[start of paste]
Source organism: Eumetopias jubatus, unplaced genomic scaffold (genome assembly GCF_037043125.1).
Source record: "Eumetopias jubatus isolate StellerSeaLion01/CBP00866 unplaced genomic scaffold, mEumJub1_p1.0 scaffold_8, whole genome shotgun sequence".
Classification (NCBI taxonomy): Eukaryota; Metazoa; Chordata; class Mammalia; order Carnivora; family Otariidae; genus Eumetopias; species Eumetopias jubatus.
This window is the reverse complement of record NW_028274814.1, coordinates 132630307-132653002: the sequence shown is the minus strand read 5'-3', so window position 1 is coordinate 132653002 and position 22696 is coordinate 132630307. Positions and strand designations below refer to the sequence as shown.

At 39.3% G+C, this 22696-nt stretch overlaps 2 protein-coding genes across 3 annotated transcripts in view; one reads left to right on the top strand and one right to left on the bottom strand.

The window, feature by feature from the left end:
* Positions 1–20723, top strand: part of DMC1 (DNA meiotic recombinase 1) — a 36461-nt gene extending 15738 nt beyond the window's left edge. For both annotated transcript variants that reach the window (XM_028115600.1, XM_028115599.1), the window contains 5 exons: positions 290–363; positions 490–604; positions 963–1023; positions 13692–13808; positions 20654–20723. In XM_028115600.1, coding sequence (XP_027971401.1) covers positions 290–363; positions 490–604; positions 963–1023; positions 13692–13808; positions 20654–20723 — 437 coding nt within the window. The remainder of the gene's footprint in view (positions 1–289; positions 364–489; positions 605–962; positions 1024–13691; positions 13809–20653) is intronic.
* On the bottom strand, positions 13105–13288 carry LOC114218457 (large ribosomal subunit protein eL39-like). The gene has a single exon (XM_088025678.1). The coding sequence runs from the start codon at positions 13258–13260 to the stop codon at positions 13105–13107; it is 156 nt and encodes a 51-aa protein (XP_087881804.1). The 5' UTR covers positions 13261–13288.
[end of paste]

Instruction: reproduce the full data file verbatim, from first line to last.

Source organism: Eumetopias jubatus, unplaced genomic scaffold (genome assembly GCF_037043125.1).
Source record: "Eumetopias jubatus isolate StellerSeaLion01/CBP00866 unplaced genomic scaffold, mEumJub1_p1.0 scaffold_8, whole genome shotgun sequence".
Classification (NCBI taxonomy): Eukaryota; Metazoa; Chordata; class Mammalia; order Carnivora; family Otariidae; genus Eumetopias; species Eumetopias jubatus.
This window is the reverse complement of record NW_028274814.1, coordinates 132630307-132653002: the sequence shown is the minus strand read 5'-3', so window position 1 is coordinate 132653002 and position 22696 is coordinate 132630307. Positions and strand designations below refer to the sequence as shown.

At 39.3% G+C, this 22696-nt stretch overlaps 2 protein-coding genes across 3 annotated transcripts in view; one reads left to right on the top strand and one right to left on the bottom strand.

The window, feature by feature from the left end:
* Positions 1–20723, top strand: part of DMC1 (DNA meiotic recombinase 1) — a 36461-nt gene extending 15738 nt beyond the window's left edge. For both annotated transcript variants that reach the window (XM_028115600.1, XM_028115599.1), the window contains 5 exons: positions 290–363; positions 490–604; positions 963–1023; positions 13692–13808; positions 20654–20723. In XM_028115600.1, coding sequence (XP_027971401.1) covers positions 290–363; positions 490–604; positions 963–1023; positions 13692–13808; positions 20654–20723 — 437 coding nt within the window. The remainder of the gene's footprint in view (positions 1–289; positions 364–489; positions 605–962; positions 1024–13691; positions 13809–20653) is intronic.
* On the bottom strand, positions 13105–13288 carry LOC114218457 (large ribosomal subunit protein eL39-like). The gene has a single exon (XM_088025678.1). The coding sequence runs from the start codon at positions 13258–13260 to the stop codon at positions 13105–13107; it is 156 nt and encodes a 51-aa protein (XP_087881804.1). The 5' UTR covers positions 13261–13288.